Lexus NX Review

Find out more about the Mazda 2 in the latest Motors.co.uk Review

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  • Pros
  • Good to drive
  • Impressive cabin ambience
  • Very frugal diesel option
  • Cons
  • Rear space is not the best
  • Only one automatic option
  • Petrol engines are not as refined
  • MPG
    50 - 55
  • CO2
    111 - 127 g/km
Review

The Mazda 2 replaced the Mazda 121 as the brand's city car offering in 2002. It began life as a badge-engineered version of the Ford Fusion, sometimes called the Mazda Demio, before assuming a more traditional hatchback shape with the Ford Fiesta-based second-generation car.

It fits into one of the most populous classes, with just about every mainstream brand offering a city car, and rivals such as the Ford Fiesta and Vauxhall Corsa regularly occupy the top slots in the UK sales charts. There's plenty of other alternatives too, with vehicles like the Peugeot 208, Renault Clio, Nissan Micra, Toyota Yaris and a whole host of others.

Where previous small Mazda models shared technologies with Ford models, due to Ford's controlling stake in the brand, the most recent version of the 2 has a bespoke platform (shared with the Mazda CX-3) and a rather similar layout and shares technology with other Mazda cars - a far cry from the Mazda 121 which came before it and effectively resembled a fourth-generation Ford Fiesta with a Mazda badge on the nose.

Latest model

The current Mazda 2 shares a platform with the small crossover CX-3 model, using the brand's 'KODO' design philosophy as you'll find on all of its models since 2012, and SkyActiv engineering principles aimed at increasing efficiency.

Mazda's trim levels are the same on the 2 model as they are on almost every other vehicle in the range, starting with the entry-level SE, rising to the SE-L and SE-L Nav (the latter of which adds satellite navigation) and finishing with the Sport Nav model at the top of the range. Red Edition and Sport Black models add some minor aesthetic sparkle.

The Mazda 2 is powered by either a 1.5-litre petrol engine, which comes with three different power outputs (74bhp, 89bhp, 113bhp), or a 1.5-litre diesel engine at 103bhp. Only the middle 89bhp petrol engine can be specified with an automatic gearbox, of the regular single-clutch type rather than a more modern dual-clutch system. All other cars are equipped with a manual gearbox.

This means that, while rivals often offer a sporty version or even a true hot hatch, there isn't really a particularly quick Mazda 2 model - the 113bhp petrol version can only crack a 60mph sprint of around 8.5s and peaks at 124mph. Most models are really quite frugal though, with up to 83.1mpg (and as little as 89g/km CO2) from the diesel cars and 56.5-62.8mpg (105-117g/km CO2) out of the petrol variants.

On the inside there's more than a passing resemblance to Mazda's larger and more expensive models - you almost wouldn't know that you were in a £12,595 hatchback rather than the £30,000 CX-5 SUV - and the layout is almost identical to the Mazda CX-3 and MX-5.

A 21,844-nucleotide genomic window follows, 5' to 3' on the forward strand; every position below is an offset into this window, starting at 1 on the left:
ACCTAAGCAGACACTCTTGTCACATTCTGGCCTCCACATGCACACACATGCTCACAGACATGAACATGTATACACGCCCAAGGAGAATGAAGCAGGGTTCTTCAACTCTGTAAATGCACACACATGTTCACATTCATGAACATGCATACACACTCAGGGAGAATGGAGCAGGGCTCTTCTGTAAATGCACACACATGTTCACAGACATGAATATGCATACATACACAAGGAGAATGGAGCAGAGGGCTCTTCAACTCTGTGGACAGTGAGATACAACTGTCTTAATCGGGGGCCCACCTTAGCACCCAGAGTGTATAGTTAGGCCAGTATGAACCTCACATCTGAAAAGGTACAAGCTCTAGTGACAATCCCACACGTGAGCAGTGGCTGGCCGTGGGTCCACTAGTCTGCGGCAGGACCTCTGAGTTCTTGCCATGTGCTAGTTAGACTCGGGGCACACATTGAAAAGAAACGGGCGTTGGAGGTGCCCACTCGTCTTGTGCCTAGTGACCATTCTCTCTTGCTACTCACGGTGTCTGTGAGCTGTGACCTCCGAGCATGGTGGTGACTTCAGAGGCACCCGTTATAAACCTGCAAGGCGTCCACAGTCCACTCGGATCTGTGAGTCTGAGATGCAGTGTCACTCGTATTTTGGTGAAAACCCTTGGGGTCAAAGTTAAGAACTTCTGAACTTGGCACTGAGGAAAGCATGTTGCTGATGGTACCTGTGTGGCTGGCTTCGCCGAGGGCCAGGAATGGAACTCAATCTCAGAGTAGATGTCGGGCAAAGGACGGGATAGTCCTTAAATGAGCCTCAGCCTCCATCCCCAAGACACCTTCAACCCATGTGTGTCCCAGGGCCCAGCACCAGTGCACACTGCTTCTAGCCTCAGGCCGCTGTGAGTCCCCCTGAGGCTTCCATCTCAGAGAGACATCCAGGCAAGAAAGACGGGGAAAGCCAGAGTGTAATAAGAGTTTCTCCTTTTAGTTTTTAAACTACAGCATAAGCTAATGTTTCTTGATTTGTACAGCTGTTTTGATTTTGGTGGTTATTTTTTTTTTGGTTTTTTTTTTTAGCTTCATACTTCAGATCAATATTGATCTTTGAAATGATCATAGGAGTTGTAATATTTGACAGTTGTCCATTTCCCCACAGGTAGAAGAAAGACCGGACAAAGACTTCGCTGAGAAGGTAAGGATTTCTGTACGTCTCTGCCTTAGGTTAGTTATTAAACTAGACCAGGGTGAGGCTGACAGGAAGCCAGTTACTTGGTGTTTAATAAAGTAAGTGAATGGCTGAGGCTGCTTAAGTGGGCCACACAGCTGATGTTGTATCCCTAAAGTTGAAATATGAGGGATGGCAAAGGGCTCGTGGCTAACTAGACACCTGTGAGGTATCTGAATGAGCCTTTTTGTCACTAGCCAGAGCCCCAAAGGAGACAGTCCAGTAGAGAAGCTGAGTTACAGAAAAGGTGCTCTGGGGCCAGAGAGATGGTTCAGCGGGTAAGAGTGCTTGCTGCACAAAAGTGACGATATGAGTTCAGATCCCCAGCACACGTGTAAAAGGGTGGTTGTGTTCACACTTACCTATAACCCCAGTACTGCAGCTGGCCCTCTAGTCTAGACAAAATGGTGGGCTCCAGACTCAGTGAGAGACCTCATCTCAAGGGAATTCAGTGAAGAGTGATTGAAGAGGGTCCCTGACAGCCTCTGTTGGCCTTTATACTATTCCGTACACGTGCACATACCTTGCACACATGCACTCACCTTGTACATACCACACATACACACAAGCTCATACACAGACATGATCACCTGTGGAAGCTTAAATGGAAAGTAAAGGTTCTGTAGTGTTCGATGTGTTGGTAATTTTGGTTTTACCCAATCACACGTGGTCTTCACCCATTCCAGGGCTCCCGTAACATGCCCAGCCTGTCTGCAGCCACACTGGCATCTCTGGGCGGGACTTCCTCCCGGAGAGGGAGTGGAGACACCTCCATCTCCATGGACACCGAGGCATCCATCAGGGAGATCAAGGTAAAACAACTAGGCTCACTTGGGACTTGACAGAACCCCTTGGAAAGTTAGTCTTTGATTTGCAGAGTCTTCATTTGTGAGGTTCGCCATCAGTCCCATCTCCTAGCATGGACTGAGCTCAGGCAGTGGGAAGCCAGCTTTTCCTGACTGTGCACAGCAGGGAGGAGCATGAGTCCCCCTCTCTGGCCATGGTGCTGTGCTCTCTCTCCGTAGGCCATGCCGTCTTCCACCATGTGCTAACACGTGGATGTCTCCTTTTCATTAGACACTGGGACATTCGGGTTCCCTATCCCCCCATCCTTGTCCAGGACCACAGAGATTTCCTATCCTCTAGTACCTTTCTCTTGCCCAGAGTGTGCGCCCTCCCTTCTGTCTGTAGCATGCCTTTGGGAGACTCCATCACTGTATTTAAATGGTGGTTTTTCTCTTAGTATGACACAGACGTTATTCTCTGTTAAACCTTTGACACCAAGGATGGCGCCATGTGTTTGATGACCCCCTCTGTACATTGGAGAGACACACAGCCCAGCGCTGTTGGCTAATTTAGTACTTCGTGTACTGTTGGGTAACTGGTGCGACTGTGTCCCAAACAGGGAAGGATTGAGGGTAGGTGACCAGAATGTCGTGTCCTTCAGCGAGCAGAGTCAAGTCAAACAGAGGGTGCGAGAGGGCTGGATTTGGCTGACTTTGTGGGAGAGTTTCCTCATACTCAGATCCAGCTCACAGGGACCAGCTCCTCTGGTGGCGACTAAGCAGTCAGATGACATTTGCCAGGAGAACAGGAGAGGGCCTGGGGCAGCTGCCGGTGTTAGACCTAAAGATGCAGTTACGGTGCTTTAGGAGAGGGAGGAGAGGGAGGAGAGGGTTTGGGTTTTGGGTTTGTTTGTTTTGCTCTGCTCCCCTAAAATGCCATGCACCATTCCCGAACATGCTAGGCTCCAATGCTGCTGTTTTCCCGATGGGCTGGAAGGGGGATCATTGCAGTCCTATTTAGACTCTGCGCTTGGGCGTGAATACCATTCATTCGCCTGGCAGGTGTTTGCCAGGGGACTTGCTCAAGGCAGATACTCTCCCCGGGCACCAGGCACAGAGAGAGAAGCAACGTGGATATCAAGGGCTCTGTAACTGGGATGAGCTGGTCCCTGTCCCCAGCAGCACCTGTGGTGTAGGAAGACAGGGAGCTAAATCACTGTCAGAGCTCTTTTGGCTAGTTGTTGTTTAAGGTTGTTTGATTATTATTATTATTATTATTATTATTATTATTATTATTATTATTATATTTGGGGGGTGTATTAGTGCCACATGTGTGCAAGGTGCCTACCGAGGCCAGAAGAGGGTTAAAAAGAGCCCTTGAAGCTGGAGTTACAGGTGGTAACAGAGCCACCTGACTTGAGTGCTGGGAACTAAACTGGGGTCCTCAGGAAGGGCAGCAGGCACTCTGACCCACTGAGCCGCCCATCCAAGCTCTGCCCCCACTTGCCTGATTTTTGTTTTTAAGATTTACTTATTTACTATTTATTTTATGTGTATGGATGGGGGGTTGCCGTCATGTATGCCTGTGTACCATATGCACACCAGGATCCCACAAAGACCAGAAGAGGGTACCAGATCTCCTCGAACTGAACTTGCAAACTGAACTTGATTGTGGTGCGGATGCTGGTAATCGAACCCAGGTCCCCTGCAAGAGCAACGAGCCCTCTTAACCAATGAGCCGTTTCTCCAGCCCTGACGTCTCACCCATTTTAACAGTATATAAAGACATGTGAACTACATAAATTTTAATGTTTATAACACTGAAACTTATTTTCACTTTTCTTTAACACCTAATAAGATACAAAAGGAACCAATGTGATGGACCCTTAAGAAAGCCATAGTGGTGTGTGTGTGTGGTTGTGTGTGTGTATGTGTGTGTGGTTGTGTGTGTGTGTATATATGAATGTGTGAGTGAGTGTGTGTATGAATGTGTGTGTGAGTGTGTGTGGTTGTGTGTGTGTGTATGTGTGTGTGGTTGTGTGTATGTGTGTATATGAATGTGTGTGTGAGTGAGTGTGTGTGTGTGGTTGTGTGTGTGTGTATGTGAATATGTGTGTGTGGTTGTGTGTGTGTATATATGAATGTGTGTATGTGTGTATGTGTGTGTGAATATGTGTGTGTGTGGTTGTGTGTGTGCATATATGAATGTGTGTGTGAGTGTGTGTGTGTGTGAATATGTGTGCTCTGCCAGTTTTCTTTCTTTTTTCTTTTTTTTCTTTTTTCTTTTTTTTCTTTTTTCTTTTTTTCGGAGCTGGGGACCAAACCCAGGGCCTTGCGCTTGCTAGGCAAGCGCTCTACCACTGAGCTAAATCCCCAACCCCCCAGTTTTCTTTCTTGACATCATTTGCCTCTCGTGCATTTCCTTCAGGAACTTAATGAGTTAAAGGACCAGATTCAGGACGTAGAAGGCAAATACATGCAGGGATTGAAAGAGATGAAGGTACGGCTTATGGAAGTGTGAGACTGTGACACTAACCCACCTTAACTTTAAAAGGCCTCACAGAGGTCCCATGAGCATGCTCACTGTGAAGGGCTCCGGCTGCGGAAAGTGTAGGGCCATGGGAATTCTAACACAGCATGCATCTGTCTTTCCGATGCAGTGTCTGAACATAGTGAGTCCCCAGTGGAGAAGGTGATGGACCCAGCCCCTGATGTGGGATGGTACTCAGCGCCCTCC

Value for money

The entry level Mazda 2 is a £12,595 SE model, equipped with the 74bhp petrol engine. Equipment levels aren't quite comprehensive, with the little hatchback missing out on cruise control, the 7-inch touchscreen, DAB and Bluetooth and the lane departure warning system, but it's not entirely 'poverty-spec'. You'll get the i-Stop start/stop system, a push-button starter, multifunction steering wheel, and remote central locking, making it a decent budget pick.

Walk up to SE-L for £1,000 extra and you'll find cruise control, Bluetooth, leather gear shifter and steering wheel trim, and 15-inch alloy wheels are added. You can upgrade from the 74bhp petrol engine to the 89bhp version for another £500 and this brings in not only the hike in power but also the 7-inch colour display and the multimedia commander, internet radio and DAB, and the lane departure warning and smart city brake support systems.

If you want satellite navigation you need to spend another £500 on the SE-L Nav model. At £14,595, this car is very keenly priced for the amount of kit it has, and you can specify it with either an automatic gearbox for another £1,200, or with the 103bhp diesel engine for £1,900 over the 89bhp petrol.

Sport Nav - available with the manual or automatic 89bhp petrol engine, the 103bhp diesel engine or the 113bhp petrol engine - starts at £15,595 and really packs in the gadgets, bringing climate control, keyless entry, parking sensors, automatic headlights and wipers, privacy glass, and larger 16-inch alloys. There are also some impressive extras, such as a head-up display which comes in a £400 safety pack.

Aside from the special edition Sport Black and Red Edition cars, which bring colour-coded mirror caps, spoiler, wheel accents and decals, the Mazda 2 range tops out with the £17,495 Sport Nav diesel, before options.

 

Looks and image

Mazda in general has a reasonably sporting image, cultured by more than 25 years of producing the MX-5, alongside other sports cars like the RX-7, RX-8, MX-3 and MX-6, but the smallest Mazda does not have quite the stellar history to bring with it. Previous cars were based on Ford Fiesta and Ford Fusion models - one of the generations of the Mazda 121 was even based on the woeful Kia Pride - and it hasn't been able to really culture its own image.

The modern car is actually a pretty smart looker, inside and out, bringing the looks and style of the car's bigger siblings into this smaller package. It's good to drive and nice to sit in, so it should win over a few hearts and minds at both first and second looks.

Space and practicality

Whichever model of Mazda 2 you pick, each has a boot capable of holding 280 litres, and this will expand to 950 litres with the rear seats folded down - although beware that only models above the entry-level SE will have 60:40 split folding rear seats.

It's decent for the class and a reasonably uniform shape, but there's a mild lip and the frame is quite thick and unusually shaped, making access a little awkward. The seat backs also leave a step, which will affect how you stow longer items.